Stephen Garbitelli, Archdiocese of Portland Tribunal Director
Stephen Garbitelli, Archdiocese of Portland Tribunal Director
The tribunal is charged with reviewing petitions for declarations of nullity. The declarations make it possible for someone who had previously and unsuccessfully attempted marriage to wed in the Catholic Church.

SENTINEL: There is meaning in calling this a “declaration of nullity” instead of the commonly used “annulment.” Can you explain that?

GARBITELLI: The main reason is that the Code of Canon Law, the church’s primary legal text, uses the term “declaration of nullity” not “annulment.” “Declaration of nullity” is more precise because it emphasizes that church tribunals only declare what is proven in fact. We’re not in the business of annulling marriages at will but investigating and declaring the truth about a given marriage if it can be known.

SENTINEL: Why must the church get involved in these investigations and declarations?

GARBITELLI: Our Lord spoke directly and succinctly about marriage being indissoluble. The church gets involved in marriage cases to ensure fidelity to our Lord and at the same time be responsive to the pleas of the faithful. Accepting that marriage is for life, the faithful still have a right to ask, “Did I have a marriage?” “Am I free to marry again?” The church strives to answer those questions with faith and reason.

SENTINEL: How many investigations per year does your tribunal do?

GARBITELLI: Each year, the Tribunal receives several hundred new marriage cases in addition to many cases still under investigation.

SENTINEL: Why should a couple with a situation to address get involved in this process?

GARBITELLI: There are many reasons why a person may seek a declaration of nullity. Usually it is because a new marriage is contemplated following divorce. Again, it comes down to trying to remain faithful to the Lord’s teaching on marriage. Whatever the circumstances, someone considering this should discuss his or her situation with the pastor or his delegate for these cases. We advise in the strongest terms that there be a guided discernment before proceeding further. First and foremost, it must be clear that there is no prudent pathway for reconciliation between the divorced spouses. Next, is there a possible basis for wondering whether the marriage had a sound foundation from the beginning? Is the petitioner prepared to cooperate with an investigation, including providing witnesses and formal testimony, if need be? Would a declaration of nullity, if granted, change the person’s standing in the church, in terms of ability to receive the sacraments or participate in the life of the church more generally?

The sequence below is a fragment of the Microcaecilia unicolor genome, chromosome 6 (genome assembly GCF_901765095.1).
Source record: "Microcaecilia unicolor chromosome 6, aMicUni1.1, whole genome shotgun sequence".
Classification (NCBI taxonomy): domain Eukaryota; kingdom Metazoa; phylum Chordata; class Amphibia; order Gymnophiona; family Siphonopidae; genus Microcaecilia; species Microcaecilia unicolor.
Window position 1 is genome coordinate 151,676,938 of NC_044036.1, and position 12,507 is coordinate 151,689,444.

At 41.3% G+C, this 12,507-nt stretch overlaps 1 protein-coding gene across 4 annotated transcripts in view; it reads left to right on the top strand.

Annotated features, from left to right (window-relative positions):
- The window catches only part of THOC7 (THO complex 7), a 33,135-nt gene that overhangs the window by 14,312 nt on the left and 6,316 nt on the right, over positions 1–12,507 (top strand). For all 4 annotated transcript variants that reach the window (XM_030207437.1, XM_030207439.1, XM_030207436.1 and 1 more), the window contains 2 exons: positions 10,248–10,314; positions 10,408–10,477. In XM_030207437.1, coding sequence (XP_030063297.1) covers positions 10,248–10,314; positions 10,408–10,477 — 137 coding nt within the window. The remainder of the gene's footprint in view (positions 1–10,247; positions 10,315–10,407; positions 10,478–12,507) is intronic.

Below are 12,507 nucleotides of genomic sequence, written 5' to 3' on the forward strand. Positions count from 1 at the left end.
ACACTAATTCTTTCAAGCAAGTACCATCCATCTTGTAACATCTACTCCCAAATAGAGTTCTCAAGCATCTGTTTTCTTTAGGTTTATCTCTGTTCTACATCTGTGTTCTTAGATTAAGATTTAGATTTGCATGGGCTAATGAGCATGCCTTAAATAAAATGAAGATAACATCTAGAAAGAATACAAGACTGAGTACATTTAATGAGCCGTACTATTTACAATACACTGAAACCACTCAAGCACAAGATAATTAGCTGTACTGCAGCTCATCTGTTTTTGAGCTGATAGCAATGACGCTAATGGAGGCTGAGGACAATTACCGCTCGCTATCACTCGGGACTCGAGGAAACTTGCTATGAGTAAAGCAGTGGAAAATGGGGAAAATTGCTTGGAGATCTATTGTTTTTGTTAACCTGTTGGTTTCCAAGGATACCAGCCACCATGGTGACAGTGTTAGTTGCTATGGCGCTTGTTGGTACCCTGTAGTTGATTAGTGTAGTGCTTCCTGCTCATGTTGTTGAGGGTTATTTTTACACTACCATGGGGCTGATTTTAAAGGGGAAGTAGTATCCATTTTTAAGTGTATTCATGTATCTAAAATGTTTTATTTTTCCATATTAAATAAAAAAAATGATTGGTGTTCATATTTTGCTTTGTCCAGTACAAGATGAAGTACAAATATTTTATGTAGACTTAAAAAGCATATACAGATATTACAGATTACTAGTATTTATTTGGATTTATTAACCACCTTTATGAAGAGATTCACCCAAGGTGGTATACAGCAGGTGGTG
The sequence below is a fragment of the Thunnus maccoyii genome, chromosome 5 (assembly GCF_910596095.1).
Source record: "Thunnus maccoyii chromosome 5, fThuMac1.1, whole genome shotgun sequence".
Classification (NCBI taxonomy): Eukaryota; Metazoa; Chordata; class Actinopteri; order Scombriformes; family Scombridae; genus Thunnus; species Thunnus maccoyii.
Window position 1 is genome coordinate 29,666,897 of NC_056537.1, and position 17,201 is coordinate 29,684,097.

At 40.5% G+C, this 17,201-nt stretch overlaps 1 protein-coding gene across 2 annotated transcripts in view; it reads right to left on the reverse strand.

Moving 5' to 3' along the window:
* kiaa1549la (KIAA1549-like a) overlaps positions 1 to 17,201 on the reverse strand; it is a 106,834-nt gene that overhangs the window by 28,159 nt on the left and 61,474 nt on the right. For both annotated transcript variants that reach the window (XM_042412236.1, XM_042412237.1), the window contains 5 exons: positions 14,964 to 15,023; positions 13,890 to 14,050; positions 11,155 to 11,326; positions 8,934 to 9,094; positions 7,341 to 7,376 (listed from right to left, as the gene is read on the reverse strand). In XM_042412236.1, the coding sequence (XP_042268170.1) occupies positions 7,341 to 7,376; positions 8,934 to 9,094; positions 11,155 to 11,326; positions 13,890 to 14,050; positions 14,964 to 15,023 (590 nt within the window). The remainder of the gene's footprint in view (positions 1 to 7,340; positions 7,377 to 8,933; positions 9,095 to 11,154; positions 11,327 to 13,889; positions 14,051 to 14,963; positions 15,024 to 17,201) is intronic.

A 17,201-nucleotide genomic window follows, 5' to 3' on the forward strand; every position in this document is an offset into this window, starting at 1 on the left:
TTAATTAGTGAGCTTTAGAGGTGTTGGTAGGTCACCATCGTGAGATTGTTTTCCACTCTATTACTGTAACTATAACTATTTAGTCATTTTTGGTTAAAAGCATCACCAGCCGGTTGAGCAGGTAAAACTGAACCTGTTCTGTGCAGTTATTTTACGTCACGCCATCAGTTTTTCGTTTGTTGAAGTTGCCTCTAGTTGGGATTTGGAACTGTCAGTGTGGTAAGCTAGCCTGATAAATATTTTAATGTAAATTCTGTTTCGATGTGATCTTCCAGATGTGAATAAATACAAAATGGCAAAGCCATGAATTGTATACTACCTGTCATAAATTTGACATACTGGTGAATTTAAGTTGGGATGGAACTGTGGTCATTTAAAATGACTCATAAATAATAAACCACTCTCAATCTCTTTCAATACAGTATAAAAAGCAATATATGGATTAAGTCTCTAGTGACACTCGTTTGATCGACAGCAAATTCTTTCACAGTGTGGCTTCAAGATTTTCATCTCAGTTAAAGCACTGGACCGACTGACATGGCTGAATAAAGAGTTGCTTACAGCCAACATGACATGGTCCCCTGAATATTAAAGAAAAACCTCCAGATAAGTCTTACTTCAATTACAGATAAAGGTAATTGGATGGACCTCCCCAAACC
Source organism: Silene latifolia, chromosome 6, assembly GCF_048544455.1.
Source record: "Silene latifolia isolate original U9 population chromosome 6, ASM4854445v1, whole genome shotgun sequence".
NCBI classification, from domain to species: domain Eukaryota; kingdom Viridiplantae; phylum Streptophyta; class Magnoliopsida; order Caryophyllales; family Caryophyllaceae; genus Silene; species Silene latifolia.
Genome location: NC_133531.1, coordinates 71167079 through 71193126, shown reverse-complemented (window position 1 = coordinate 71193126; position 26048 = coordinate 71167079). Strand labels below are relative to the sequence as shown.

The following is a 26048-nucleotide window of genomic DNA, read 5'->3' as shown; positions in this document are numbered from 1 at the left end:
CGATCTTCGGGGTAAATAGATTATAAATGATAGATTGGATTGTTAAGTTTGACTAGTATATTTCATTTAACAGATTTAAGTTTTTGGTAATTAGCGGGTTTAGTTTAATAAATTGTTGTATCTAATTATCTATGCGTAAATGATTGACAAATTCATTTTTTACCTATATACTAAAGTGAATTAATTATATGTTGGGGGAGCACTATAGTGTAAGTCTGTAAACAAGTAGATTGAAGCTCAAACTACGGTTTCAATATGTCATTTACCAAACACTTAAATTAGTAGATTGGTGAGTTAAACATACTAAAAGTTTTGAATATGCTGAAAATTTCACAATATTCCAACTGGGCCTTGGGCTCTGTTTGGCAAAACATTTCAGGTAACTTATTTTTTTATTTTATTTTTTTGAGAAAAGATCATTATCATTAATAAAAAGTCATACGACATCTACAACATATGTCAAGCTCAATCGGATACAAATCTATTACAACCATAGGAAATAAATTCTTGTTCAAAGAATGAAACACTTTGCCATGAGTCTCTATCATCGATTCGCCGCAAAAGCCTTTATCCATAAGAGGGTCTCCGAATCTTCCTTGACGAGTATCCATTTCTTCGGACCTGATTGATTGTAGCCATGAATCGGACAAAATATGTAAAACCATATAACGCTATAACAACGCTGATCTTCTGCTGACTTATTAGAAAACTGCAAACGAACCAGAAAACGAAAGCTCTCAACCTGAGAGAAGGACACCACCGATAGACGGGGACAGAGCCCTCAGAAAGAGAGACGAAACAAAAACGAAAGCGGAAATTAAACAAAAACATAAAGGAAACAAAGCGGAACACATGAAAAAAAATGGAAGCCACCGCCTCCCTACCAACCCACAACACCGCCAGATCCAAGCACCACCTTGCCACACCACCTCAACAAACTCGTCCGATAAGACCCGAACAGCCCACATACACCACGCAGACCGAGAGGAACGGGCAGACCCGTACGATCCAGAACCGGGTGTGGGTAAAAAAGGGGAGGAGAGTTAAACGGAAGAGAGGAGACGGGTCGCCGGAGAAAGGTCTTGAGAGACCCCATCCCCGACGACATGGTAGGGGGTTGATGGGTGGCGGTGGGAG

SENTINEL: Is it emotionally painful?

GARBITELLI: There are different case types we handle, and the emotions associated with the investigation often depend on case type and the nature/duration of the required investigation. Formal cases are the most in-depth and involve the Tribunal seeking much information about the marriage in order to decide whether what seemed on the surface to be valid was not. Formal cases are time-consuming and ask those involved to examine themselves and their marriage in detail. Some find this cathartic, while others struggle mightily. It can be very painful to recall past wounds, and it is for this reason that we advise strongly that petitioners work through their parishes for support from start to finish. We also strive to ensure that a respondent — the other spouse in the case — has access to parish-based support or even a professional advocate, if desired.

SENTINEL: What are some of your best outcomes and stories?

GARBITELLI: We hear so many sad stories! So much suffering and so much heartbreak. Amazingly, however, we often find examples of people who rise above their traumas and find consolation in their faith with gratitude for the goodness in their lives and hope for the future. It is a consolation to see God’s grace at work.

SENTINEL: How does it make you feel about marriage, dealing with these all day?

GARBITELLI: We know that we only deal with broken marriages and at times the worst offenses against love. And yet, marriage remains a holy institution, a gift to humanity which is central to God’s providence. We don’t get to hear the many good stories of lifelong, loving marriages that build up society and the next generation of faith-filled families. Keeping that in perspective helps us to avoid becoming jaded or cynical. It is crucial to maintain a strong spiritual life and to be grateful for the ways that God blesses us through our own families and loved ones.